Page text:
Why Adversarial Hearings Are Important: Rulings Change When The Other Side Is Heard

from the let-them-be-heard dept

We already wrote about the judge's ruling saying that Chitika was not liable for running ads on a site that linked to some allegedly infringing material, but there was a separate point brought out by the case -- and by Eric Goldman's analysis, that I wanted to highlight. As we noted, in that case, a court said that Chitika shouldn't be liable, because it was unaware of the infringement. But, the thing is, this is the second ruling in this case. The original ruling, back in January was different. It ordered the ad networks Chitika and Clicksor to freeze all money for the site and stop serving ads. But all of that was done without Chitika's participation in the case. In other words, no adversarial hearing.

Once Chitika got involved, the ruling flipped almost entirely. Or, as Goldman summarizes:
But hold on a second. The court's January order was based on ex parte proceedings. Chitika subsequently showed up to contest the case, and surprise! The court reaches a different result after adversarial proceedings. Let's hear it for due process!!! YEAH!
We hear all the time from defenders of ICE domain seizures and SOPA/PIPA that there is due process "because there's a judge involved." But that's not due process. If one of the key parties impacted by the lawsuit is not heard from it's not due process at all. True due process means you hear from those actually impacted. And, as we see in this case, it can make a pretty big difference.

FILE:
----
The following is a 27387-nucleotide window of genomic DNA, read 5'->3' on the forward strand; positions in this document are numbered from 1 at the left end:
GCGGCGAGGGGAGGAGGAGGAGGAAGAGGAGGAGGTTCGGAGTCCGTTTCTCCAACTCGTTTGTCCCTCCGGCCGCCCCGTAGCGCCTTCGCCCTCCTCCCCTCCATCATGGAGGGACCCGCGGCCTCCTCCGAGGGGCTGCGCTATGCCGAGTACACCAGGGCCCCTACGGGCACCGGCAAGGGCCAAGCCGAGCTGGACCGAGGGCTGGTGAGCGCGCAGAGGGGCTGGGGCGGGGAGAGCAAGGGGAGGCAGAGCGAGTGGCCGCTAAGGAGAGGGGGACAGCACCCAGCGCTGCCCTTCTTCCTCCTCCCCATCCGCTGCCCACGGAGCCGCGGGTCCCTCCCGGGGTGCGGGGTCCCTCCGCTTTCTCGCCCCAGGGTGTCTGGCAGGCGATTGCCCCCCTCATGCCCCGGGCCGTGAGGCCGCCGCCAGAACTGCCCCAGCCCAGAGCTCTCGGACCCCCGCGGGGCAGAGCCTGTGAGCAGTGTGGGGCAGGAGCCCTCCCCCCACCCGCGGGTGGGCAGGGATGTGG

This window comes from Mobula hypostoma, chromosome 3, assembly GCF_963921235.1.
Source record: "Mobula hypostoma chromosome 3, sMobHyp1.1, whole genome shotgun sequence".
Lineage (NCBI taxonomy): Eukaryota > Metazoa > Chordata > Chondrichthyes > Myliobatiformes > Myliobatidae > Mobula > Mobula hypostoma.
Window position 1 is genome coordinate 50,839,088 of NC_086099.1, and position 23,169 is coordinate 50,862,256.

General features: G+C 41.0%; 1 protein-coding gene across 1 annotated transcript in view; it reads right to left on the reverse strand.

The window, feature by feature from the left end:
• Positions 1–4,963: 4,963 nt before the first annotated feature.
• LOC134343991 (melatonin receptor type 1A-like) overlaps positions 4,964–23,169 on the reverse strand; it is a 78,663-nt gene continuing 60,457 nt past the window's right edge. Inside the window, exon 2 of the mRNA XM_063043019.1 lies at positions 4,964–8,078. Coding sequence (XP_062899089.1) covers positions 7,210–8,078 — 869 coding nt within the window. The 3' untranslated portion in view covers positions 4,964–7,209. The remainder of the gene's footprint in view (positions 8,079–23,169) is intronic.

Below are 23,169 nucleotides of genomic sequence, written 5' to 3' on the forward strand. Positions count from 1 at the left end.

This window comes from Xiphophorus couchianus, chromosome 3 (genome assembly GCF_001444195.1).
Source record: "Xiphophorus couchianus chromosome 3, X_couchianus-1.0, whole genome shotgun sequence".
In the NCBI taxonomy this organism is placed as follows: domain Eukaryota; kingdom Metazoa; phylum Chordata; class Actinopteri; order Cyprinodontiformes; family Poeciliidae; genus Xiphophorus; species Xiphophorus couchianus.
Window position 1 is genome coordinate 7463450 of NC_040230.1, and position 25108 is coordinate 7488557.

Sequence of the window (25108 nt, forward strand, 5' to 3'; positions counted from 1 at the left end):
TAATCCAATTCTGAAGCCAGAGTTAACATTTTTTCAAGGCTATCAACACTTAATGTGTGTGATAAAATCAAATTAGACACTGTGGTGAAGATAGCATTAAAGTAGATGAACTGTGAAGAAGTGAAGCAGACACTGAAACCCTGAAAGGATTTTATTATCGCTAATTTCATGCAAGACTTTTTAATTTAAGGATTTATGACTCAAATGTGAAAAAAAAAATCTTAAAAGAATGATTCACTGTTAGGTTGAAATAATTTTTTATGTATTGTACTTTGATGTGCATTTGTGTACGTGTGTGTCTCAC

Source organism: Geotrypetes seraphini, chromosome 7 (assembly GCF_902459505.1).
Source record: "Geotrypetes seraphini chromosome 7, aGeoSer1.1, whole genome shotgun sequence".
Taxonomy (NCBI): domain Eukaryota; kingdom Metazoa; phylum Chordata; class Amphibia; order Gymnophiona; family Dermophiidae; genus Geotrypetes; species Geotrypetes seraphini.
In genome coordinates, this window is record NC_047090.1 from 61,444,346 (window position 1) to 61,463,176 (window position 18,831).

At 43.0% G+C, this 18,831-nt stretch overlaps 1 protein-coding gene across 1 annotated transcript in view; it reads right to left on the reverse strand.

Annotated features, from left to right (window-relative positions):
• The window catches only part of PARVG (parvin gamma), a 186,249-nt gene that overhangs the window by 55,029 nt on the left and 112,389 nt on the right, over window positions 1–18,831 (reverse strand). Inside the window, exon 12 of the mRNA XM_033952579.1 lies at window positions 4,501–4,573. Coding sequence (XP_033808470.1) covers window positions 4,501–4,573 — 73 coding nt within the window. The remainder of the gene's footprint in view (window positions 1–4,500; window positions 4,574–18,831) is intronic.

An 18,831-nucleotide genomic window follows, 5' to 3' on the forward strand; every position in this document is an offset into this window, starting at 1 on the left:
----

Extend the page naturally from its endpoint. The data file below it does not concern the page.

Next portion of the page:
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  1. identicon
    Willton, 6 Dec 2011 @ 2:17pm

    Re: Re: Re: Re: Re: Re: Re: Re: Re: Re: Re: Re: Re: Re: Justice Delayed = Justice Denied

    400 domain seizures have been enacted. Are you telling me that all of them are emergencies?

    No. I'm telling you that the ones where a Request for a Temporary Restraining Order was filed, it was deemed an emergency by the plaintiff. Those seizures could also have been the result of a preliminary injunction or a default judgment. You'd have to sort through them to decide which is which.

    They're all locked up behind the screen where no one can review them for a future court date that has been undecided.

    Yes, unless the defendant decides to push the issue. You'll likely find that few defendants do, however, because they likely believe that they will lose. Chitika is an exception.

    By the way, why does it matter that "no one can review them"? Is it your business to do the judge's job for him?

    Judging from the fact that copyright holders are making out like bandits based on economic evidence, I find your claims of loss to be highly dubious.

    I'm not the one making claims to losses; the plaintiffs are. If you find them so dubious, question them. Or better yet, look through the cases where such claims are made. The court documents in such cases are available to the public on PACER.

    By all means, they should be able to present evidence of economic hardship before the site is taken down. But no harm has been shown so far

    You sure about that? Did you read the papers submitted by the plaintiffs in these cases? All of them? Or are you just presuming that these plaintiffs are pulling the wool over the eyes of the judiciary?

    Judging from how the domain seizures have occurred, there is nothing showing actual economic evidence of wrongdoing.

    You mean nothing to your satisfaction. Something tells me that you are hardly an unbiased judge in that respect.

    Where is your proof that a website's existence is harming a copyright owner?

    Why don't you ask the copyright owner itself? Check the substantive documents they submit in these cases. Do your own due diligence and quit asking me to do it.

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